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Patient Story: Bob Lantis

Published October 2021 | In Fall 2021

Cowboys are tough enough to withstand harsh conditions, and Bob Lantis is no exception. But when his health started to limit his cowboy way of life, Bob turned to Monument Health for help getting back in the saddle.

Patient Story: Bob Lantis Media

The cowboy is an American icon, a legendary figure woven into the history and culture of South Dakota. If you’re looking to find one, Bob Lantis looks and sounds the part. To be clear, this isn’t an act, and Bob isn’t playing a role — the man is a cowboy. A former bronc rider, nowadays he spends his time outfitting trips with his 15 pack horses, loading hay in the barn for winter and helping to herd bison at the Annual Custer State Park Buffalo Roundup.

At 86 years old, Bob’s been at this awhile. He’s no stranger to the challenges that come with his lifestyle. But last year, pain in his low back made things much harder. “When I would get on a horse it was a struggle. I could barely pull myself into the damn saddle, and it just got to the point where I was so mad at myself,” he says.

Before he started experiencing the pain, Bob could mount and dismount his horse without a problem, as well as load his pack horses for trips. “I was lifting 70 pound panniers up and hooking them on the horse, and doing it by myself,” he explains. “Then I had to cut it down to 50 pounds. Then 40, and I was having a hell of a time.”

Struggling to get into the saddle, and with his strength to load pack horses dwindling, this cowboy knew he had to do something in order to keep doing the things he loves. That’s when he decided to give Monument Health Sports Performance Institute a try, with a little encouragement from his loved ones. “I gave it a shot because of my daughters and my wife,” Bob says with a slight chuckle. “I tell you, I had been moaning and groaning around here since the Fourth of July last year, and they knew I’d tried everything else. I’ve had shots, I’ve had physical therapy and none of it worked for any length of time.”

For nearly 50 years, Bob Lantis has herded bison in the Custer State Park Buffalo Roundup. Every year, cowboys and cowgirls round up over 1,300 bison, or buffalo, as part of the park’s management plan for maintaining balance between the number of animals and the amount of grassland available to forage. The Buffalo Roundup provides an opportunity to sort out excess animals to be sold at auction, vaccinate new herd members and check for pregnancies. It’s also one of Bob’s favorite times of year.

“It’s an adrenaline-kicking son-of-a-gun to be chasing those buffalo, I’ll tell you,” he explains. “It’s amazing the whole roundup takes about an hour and a half, but you anticipate for a whole year. It’s like Christmas morning.”

At first glance, Monument Health Sports Performance Institute Powered by EXOS may not seem like the kind of place where you’d expect to find a cowboy. With the main room ringed with colorful weights, specialized exercise equipment and medicine balls, and treadmills overlooking the room through plate glass windows, you could imagine professional athletes and Olympians training here.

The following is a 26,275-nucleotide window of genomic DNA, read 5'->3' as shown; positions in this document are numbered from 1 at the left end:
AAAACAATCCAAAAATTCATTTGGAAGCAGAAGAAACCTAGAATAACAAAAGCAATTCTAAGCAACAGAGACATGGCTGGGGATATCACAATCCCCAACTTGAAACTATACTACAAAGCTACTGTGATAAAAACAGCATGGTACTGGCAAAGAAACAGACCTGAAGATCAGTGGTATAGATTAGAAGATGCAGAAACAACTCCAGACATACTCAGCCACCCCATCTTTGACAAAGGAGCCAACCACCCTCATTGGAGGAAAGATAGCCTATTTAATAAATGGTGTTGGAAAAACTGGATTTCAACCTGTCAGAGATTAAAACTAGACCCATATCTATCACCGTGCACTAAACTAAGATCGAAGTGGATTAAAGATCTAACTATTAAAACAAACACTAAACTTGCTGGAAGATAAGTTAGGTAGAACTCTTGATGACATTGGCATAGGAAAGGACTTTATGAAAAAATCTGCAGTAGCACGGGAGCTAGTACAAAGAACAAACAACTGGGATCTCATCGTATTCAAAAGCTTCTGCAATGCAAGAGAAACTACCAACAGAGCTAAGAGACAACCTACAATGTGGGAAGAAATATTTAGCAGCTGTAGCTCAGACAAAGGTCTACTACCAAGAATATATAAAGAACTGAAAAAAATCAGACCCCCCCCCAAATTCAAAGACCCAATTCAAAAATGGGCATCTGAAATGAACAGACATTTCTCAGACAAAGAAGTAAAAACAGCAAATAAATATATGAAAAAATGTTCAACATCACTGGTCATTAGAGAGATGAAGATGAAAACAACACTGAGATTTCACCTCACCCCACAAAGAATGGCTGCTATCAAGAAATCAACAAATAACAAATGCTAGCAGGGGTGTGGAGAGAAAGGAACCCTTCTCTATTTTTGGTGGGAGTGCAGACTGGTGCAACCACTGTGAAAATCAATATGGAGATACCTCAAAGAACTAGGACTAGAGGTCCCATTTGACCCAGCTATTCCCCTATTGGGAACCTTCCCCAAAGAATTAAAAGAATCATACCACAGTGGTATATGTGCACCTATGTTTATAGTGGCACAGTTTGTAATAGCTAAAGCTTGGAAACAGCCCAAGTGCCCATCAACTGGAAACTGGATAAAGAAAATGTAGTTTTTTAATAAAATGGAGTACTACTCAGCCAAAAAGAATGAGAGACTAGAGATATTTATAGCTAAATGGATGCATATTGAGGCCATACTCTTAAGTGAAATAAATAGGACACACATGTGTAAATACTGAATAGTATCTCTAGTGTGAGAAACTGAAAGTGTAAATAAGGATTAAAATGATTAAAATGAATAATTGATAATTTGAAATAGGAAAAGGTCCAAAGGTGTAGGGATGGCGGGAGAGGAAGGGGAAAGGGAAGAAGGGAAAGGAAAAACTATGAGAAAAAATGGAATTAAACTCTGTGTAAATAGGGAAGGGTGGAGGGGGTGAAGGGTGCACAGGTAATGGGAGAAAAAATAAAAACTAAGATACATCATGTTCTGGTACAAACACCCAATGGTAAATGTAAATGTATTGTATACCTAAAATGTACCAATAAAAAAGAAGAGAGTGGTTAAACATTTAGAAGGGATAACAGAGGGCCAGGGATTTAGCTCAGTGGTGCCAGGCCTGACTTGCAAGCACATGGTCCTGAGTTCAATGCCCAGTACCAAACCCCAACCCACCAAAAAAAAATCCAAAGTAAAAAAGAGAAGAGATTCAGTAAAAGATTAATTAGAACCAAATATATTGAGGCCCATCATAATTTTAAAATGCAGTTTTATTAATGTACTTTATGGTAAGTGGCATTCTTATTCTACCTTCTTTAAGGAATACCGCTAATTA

While that perception isn’t wrong, there’s a lot more to it. “SPI is a place where experienced, competitive athletes can come to improve and be their best,” says Scott Guidotti, General Manager of Monument Health Sports Performance Institute. “But we don’t just cater to professional athletes. We feel that performance is defined by the individual, and our goal is to help everyone who walks through the door meet those performance goals, whatever they might be.”

Kyle Taylor, a Performance Enhancement Coach, works with Bob to address the source of his problem. “He had some nagging pain in his lower back and in his hips, that was affecting the quality of his life,” says Kyle. “We see that kind of problem from time to time, but in Bob’s case, it was more of a limiting factor in his lifestyle.”

Working together, Kyle and Bob started with exercises to stretch the lower back, hips and glutes to release tension and relieve some of the pain. Then they moved on to strengthening exercises to prevent it from coming back.

Like a lot of athletes who train at SPI, Bob has a specific metric he uses to measure success, and it’s pretty unique. “I have a strange way of judging whether I’m gaining or not — how I get on a horse! And when I first went in there I could barely pull myself up on the damn horse!” he exclaims. “Then as I worked with Kyle, I started to notice I was getting better and better and better. As far as I’m concerned, it’s the real deal.”

Since he started training with Kyle in March 2021, Bob has seen continuous improvement — that means a reduction in pain, increased strength and, of course, greater ease getting into the saddle. “One of the biggest factors was Bob’s consistency,” adds Kyle. “He came here with intent and purpose, and showed up every day ready to train. I think that’s one of the biggest reasons we had success as quickly as we did.”

After dealing with the discomfort for so long, Bob is grateful to be able to continue doing what he loves without pain. “I can get on a horse now, with relative ease,” he explains, pausing before continuing with a laugh. “Not like I could years ago, but a hell of a lot better than I could when I first came in there."

Monument Health’s Sports Performance Institute Powered by EXOS leverages proven methodology with award-winning facilities to revolutionize your life and transform how you perform, look and feel each day.